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Helping kids with gender dysphoria

Ash at home with his dog Ziggy.

16-year-old Ash Conner didn’t always feel like he was meant to be a boy.

“I didn’t really always feel it – I wasn’t 100% sure whether I was male or female – I was kind of in the middle until I decided when I was 14 that I definitely wanted to be a man,” explains Ash.

“I went to my paediatrician about gender dysphoria and gender identity issues and he referred me to Peninsula Health.”

Ash attends one of ­­­­­­­Peninsula Health’s specialist paediatric clinics at Frankston Hospital, where he sees endocrinologist Dr Jacky Hewitt.

“Jacky has been helping me to go on testosterone. I have had lots of tests to see if I can get the testosterone,” says Ash.

As Ash is under 18, he needs a court order to be able to access the hormone treatment. Testosterone helps biologically female adolescents transition towards a traditionally masculine appearance.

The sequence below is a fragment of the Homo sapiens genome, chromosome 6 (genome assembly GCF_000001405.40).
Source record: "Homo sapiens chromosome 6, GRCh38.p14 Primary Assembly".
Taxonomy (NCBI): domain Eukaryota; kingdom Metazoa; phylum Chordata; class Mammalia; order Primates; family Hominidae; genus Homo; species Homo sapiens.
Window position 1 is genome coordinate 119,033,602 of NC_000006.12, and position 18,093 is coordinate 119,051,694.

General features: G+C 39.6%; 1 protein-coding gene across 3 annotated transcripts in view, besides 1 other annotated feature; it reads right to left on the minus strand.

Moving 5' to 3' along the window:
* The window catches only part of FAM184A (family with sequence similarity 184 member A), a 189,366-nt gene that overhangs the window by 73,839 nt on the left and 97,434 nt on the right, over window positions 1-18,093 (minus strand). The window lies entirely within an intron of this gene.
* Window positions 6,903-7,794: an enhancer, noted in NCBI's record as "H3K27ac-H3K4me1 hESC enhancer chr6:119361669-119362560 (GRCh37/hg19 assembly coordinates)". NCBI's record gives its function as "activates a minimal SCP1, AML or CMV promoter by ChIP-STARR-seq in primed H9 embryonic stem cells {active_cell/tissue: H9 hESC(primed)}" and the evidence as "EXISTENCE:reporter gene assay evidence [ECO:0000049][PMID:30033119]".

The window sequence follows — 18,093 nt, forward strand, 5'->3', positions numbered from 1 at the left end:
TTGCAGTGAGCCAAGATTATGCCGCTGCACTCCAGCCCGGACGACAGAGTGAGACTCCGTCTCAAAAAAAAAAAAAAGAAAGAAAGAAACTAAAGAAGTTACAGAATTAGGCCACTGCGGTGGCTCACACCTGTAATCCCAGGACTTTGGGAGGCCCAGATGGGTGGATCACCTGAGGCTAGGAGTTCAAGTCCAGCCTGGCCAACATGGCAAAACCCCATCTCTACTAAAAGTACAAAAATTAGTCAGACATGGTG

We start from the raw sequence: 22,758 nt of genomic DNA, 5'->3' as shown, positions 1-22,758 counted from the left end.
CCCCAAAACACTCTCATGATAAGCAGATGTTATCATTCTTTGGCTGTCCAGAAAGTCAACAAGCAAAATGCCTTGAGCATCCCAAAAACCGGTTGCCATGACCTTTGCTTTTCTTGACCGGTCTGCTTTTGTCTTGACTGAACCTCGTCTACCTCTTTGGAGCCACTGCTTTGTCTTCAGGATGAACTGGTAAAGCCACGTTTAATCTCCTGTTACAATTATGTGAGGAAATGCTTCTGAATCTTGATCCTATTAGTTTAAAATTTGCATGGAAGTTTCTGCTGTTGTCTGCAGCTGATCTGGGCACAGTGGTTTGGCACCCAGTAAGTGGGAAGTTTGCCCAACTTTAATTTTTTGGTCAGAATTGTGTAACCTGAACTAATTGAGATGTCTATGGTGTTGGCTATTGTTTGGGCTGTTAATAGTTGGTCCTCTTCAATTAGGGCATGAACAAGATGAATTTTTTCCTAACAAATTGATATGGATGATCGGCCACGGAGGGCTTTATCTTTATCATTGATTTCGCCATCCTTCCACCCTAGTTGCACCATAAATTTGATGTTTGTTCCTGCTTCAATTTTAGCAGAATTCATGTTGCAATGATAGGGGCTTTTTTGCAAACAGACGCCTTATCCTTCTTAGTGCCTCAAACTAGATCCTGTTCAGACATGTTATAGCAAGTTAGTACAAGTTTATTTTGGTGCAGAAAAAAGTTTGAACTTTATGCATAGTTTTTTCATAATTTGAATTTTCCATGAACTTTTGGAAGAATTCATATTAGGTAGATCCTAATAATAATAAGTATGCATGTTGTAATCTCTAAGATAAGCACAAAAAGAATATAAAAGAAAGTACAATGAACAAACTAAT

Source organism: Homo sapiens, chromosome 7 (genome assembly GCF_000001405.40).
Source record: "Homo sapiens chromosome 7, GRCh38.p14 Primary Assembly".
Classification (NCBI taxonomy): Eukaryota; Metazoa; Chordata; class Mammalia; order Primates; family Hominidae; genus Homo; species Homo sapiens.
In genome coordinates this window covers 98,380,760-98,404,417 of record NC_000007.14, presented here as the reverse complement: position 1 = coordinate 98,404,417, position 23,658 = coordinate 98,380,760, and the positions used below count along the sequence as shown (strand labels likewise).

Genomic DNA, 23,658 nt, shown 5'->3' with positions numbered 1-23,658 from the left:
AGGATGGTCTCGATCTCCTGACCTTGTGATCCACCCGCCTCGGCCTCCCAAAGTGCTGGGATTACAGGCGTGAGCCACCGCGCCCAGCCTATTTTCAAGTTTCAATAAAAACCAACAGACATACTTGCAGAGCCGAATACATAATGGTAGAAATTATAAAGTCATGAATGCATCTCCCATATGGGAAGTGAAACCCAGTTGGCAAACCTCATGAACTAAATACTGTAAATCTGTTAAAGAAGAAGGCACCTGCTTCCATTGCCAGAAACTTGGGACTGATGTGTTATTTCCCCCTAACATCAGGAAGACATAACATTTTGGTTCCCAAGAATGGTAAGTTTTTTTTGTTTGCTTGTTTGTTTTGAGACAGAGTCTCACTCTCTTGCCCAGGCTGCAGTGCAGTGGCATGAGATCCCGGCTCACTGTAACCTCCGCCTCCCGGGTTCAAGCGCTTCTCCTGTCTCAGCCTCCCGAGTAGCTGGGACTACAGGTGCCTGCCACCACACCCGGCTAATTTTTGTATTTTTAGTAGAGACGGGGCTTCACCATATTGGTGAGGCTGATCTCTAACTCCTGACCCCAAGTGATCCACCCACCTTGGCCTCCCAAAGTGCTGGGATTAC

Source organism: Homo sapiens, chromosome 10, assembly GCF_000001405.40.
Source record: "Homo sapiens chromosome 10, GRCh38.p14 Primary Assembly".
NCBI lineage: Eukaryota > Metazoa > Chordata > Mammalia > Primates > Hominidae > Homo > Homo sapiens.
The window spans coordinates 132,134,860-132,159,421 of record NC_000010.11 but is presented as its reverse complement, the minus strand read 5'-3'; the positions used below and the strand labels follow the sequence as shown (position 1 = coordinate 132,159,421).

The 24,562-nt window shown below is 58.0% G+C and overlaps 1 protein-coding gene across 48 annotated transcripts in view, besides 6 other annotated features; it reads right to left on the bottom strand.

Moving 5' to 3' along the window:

Ash is currently going through the process of seeing a psychologist and psychiatrist, as well as Jacky, to get the letters of approval he needs to start the court process.

Ash has big plans for the future, including visiting South Korea and potentially getting some surgery done once he turns 18 and is able to legally decide what happens to his body.

“You can start getting other medical procedures done, you can get top surgery and bottom surgery,” explains Ash.

“I definitely want to get top surgery – I’m not sure about bottom surgery though.”

Ash has big dreams for a career working overseas.

“I’d really like to work for an entertainment company in South Korea,” says Ash.

“I like music a lot and many of the people I admire and look up to are South Korean such as BTS, Big Bang and Shiney.”

In the meantime, Ash will continue to see Jacky regularly at Frankston Hospital.

“Frankston Hospital and Jacky have been really good,” says Ash.



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We will be celebrating Wear It Purple Day on August 25 which supports younger members of the GLBTIQ community.

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